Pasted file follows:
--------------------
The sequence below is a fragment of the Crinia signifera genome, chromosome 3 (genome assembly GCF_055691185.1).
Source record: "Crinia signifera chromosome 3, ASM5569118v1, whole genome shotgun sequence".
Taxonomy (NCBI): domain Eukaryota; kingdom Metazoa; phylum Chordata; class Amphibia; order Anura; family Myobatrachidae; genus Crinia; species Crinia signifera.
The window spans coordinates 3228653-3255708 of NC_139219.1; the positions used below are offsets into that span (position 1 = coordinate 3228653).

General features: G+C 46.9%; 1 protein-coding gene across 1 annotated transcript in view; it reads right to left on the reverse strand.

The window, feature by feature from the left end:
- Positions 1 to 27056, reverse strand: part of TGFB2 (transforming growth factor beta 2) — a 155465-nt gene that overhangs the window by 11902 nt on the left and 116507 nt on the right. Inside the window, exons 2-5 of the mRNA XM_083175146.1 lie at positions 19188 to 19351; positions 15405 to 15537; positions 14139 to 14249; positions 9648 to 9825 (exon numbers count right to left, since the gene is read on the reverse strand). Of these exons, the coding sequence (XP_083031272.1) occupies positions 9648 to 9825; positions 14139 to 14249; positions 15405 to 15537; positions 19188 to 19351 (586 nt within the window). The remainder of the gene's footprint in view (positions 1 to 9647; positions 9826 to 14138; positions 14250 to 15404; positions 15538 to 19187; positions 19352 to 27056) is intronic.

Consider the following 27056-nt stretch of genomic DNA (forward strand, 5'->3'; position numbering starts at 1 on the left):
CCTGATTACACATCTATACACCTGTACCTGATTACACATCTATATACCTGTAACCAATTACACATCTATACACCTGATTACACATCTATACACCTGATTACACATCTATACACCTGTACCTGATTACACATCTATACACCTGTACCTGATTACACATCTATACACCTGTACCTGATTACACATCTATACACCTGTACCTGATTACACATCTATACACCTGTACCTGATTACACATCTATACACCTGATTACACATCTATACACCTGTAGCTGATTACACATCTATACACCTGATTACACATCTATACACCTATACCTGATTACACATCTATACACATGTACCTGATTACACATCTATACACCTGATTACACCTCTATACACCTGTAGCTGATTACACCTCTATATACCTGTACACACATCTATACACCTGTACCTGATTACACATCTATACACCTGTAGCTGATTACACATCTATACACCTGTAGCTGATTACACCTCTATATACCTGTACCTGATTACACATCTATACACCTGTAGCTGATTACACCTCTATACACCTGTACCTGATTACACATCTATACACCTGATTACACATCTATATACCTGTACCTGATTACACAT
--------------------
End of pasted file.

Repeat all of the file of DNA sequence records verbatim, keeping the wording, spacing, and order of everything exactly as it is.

The sequence below is a fragment of the Crinia signifera genome, chromosome 3 (genome assembly GCF_055691185.1).
Source record: "Crinia signifera chromosome 3, ASM5569118v1, whole genome shotgun sequence".
Taxonomy (NCBI): domain Eukaryota; kingdom Metazoa; phylum Chordata; class Amphibia; order Anura; family Myobatrachidae; genus Crinia; species Crinia signifera.
The window spans coordinates 3228653-3255708 of NC_139219.1; the positions used below are offsets into that span (position 1 = coordinate 3228653).

General features: G+C 46.9%; 1 protein-coding gene across 1 annotated transcript in view; it reads right to left on the reverse strand.

The window, feature by feature from the left end:
- Positions 1 to 27056, reverse strand: part of TGFB2 (transforming growth factor beta 2) — a 155465-nt gene that overhangs the window by 11902 nt on the left and 116507 nt on the right. Inside the window, exons 2-5 of the mRNA XM_083175146.1 lie at positions 19188 to 19351; positions 15405 to 15537; positions 14139 to 14249; positions 9648 to 9825 (exon numbers count right to left, since the gene is read on the reverse strand). Of these exons, the coding sequence (XP_083031272.1) occupies positions 9648 to 9825; positions 14139 to 14249; positions 15405 to 15537; positions 19188 to 19351 (586 nt within the window). The remainder of the gene's footprint in view (positions 1 to 9647; positions 9826 to 14138; positions 14250 to 15404; positions 15538 to 19187; positions 19352 to 27056) is intronic.

Consider the following 27056-nt stretch of genomic DNA (forward strand, 5'->3'; position numbering starts at 1 on the left):
CCTGATTACACATCTATACACCTGTACCTGATTACACATCTATATACCTGTAACCAATTACACATCTATACACCTGATTACACATCTATACACCTGATTACACATCTATACACCTGTACCTGATTACACATCTATACACCTGTACCTGATTACACATCTATACACCTGTACCTGATTACACATCTATACACCTGTACCTGATTACACATCTATACACCTGTACCTGATTACACATCTATACACCTGATTACACATCTATACACCTGTAGCTGATTACACATCTATACACCTGATTACACATCTATACACCTATACCTGATTACACATCTATACACATGTACCTGATTACACATCTATACACCTGATTACACCTCTATACACCTGTAGCTGATTACACCTCTATATACCTGTACACACATCTATACACCTGTACCTGATTACACATCTATACACCTGTAGCTGATTACACATCTATACACCTGTAGCTGATTACACCTCTATATACCTGTACCTGATTACACATCTATACACCTGTAGCTGATTACACCTCTATACACCTGTACCTGATTACACATCTATACACCTGATTACACATCTATATACCTGTACCTGATTACACAT